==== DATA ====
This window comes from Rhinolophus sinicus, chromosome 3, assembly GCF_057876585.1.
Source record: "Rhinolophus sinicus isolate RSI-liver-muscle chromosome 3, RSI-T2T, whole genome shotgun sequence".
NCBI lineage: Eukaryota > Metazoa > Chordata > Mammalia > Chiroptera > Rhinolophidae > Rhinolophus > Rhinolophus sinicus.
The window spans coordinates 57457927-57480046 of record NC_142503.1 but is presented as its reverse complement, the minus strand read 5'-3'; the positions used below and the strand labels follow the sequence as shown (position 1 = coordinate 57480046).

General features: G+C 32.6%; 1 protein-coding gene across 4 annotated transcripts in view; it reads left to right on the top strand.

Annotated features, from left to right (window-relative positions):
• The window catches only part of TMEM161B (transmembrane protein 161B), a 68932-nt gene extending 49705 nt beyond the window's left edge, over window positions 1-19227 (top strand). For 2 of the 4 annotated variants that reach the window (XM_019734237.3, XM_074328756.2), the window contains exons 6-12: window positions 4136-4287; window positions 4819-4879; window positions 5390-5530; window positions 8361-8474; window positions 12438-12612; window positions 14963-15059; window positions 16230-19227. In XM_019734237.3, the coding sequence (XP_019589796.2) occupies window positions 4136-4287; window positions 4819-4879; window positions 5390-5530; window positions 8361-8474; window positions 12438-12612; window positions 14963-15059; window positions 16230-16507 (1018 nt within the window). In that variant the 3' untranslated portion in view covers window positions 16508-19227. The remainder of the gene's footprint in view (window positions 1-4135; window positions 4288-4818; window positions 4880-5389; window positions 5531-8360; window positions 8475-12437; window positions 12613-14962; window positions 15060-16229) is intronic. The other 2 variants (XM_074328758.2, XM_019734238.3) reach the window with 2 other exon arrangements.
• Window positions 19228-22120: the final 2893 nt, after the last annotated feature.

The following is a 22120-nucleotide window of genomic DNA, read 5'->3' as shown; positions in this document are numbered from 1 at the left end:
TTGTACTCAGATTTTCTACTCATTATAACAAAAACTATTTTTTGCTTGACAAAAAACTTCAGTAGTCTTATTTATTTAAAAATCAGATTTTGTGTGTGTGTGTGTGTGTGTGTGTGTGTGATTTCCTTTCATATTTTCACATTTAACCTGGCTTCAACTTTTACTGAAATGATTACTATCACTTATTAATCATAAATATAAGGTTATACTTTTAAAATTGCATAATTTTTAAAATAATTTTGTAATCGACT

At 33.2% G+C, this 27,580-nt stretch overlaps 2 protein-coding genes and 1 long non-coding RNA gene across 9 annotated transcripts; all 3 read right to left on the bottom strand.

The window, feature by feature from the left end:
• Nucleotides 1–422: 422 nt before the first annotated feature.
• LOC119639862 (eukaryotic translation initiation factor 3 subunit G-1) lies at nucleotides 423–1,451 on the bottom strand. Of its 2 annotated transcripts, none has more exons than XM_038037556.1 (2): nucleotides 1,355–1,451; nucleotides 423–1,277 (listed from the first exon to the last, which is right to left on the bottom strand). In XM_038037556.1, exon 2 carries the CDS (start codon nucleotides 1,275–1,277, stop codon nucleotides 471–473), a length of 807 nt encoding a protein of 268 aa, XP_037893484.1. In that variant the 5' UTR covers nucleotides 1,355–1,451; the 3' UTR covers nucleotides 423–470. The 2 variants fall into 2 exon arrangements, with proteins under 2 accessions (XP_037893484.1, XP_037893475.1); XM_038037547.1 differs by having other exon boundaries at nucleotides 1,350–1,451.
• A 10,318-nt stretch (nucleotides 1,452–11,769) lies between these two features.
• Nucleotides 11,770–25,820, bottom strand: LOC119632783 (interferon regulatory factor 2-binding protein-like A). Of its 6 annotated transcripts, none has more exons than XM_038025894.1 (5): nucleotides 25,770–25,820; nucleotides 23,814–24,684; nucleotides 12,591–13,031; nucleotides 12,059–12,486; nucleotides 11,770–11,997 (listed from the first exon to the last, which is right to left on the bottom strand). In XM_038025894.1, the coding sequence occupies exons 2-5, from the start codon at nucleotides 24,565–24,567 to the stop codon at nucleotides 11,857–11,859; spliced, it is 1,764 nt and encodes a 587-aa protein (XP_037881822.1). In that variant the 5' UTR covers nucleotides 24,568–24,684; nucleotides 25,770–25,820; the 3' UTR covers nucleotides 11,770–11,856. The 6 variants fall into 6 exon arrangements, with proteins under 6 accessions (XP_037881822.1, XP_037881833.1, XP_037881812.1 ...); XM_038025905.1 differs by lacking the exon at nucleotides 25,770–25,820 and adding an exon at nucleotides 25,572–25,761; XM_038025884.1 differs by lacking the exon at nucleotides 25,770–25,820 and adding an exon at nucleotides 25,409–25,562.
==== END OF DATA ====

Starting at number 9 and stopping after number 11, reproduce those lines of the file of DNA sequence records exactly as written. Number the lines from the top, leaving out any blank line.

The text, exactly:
The following is a 22120-nucleotide window of genomic DNA, read 5'->3' as shown; positions in this document are numbered from 1 at the left end:
TTGTACTCAGATTTTCTACTCATTATAACAAAAACTATTTTTTGCTTGACAAAAAACTTCAGTAGTCTTATTTATTTAAAAATCAGATTTTGTGTGTGTGTGTGTGTGTGTGTGTGTGTGATTTCCTTTCATATTTTCACATTTAACCTGGCTTCAACTTTTACTGAAATGATTACTATCACTTATTAATCATAAATATAAGGTTATACTTTTAAAATTGCATAATTTTTAAAATAATTTTGTAATCGACT

At 33.2% G+C, this 27,580-nt stretch overlaps 2 protein-coding genes and 1 long non-coding RNA gene across 9 annotated transcripts; all 3 read right to left on the bottom strand.